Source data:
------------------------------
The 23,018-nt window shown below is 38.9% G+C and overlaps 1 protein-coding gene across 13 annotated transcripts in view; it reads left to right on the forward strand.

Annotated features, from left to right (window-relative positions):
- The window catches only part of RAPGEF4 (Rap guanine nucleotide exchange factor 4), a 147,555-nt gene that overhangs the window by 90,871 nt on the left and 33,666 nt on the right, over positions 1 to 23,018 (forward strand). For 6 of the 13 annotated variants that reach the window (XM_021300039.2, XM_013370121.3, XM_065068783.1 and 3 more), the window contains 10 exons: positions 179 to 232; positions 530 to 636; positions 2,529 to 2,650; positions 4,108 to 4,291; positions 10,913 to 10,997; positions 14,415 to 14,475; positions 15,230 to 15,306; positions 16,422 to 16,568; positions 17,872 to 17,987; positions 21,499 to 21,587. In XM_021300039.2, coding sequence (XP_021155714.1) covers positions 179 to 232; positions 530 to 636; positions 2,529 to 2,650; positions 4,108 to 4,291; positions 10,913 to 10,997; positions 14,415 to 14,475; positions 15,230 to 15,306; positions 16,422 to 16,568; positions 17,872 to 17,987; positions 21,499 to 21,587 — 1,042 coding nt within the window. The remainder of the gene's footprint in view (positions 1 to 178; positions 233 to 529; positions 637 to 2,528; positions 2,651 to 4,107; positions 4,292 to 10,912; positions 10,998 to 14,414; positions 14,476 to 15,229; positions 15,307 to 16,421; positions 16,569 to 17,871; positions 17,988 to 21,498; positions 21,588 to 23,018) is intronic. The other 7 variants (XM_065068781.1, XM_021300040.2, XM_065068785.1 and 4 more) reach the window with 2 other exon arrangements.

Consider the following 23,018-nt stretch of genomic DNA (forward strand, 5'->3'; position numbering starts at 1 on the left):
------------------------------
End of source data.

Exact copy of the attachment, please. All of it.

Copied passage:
The 23,018-nt window shown below is 38.9% G+C and overlaps 1 protein-coding gene across 13 annotated transcripts in view; it reads left to right on the forward strand.

Annotated features, from left to right (window-relative positions):
- The window catches only part of RAPGEF4 (Rap guanine nucleotide exchange factor 4), a 147,555-nt gene that overhangs the window by 90,871 nt on the left and 33,666 nt on the right, over positions 1 to 23,018 (forward strand). For 6 of the 13 annotated variants that reach the window (XM_021300039.2, XM_013370121.3, XM_065068783.1 and 3 more), the window contains 10 exons: positions 179 to 232; positions 530 to 636; positions 2,529 to 2,650; positions 4,108 to 4,291; positions 10,913 to 10,997; positions 14,415 to 14,475; positions 15,230 to 15,306; positions 16,422 to 16,568; positions 17,872 to 17,987; positions 21,499 to 21,587. In XM_021300039.2, coding sequence (XP_021155714.1) covers positions 179 to 232; positions 530 to 636; positions 2,529 to 2,650; positions 4,108 to 4,291; positions 10,913 to 10,997; positions 14,415 to 14,475; positions 15,230 to 15,306; positions 16,422 to 16,568; positions 17,872 to 17,987; positions 21,499 to 21,587 — 1,042 coding nt within the window. The remainder of the gene's footprint in view (positions 1 to 178; positions 233 to 529; positions 637 to 2,528; positions 2,651 to 4,107; positions 4,292 to 10,912; positions 10,998 to 14,414; positions 14,476 to 15,229; positions 15,307 to 16,421; positions 16,569 to 17,871; positions 17,988 to 21,498; positions 21,588 to 23,018) is intronic. The other 7 variants (XM_065068781.1, XM_021300040.2, XM_065068785.1 and 4 more) reach the window with 2 other exon arrangements.

Consider the following 23,018-nt stretch of genomic DNA (forward strand, 5'->3'; position numbering starts at 1 on the left):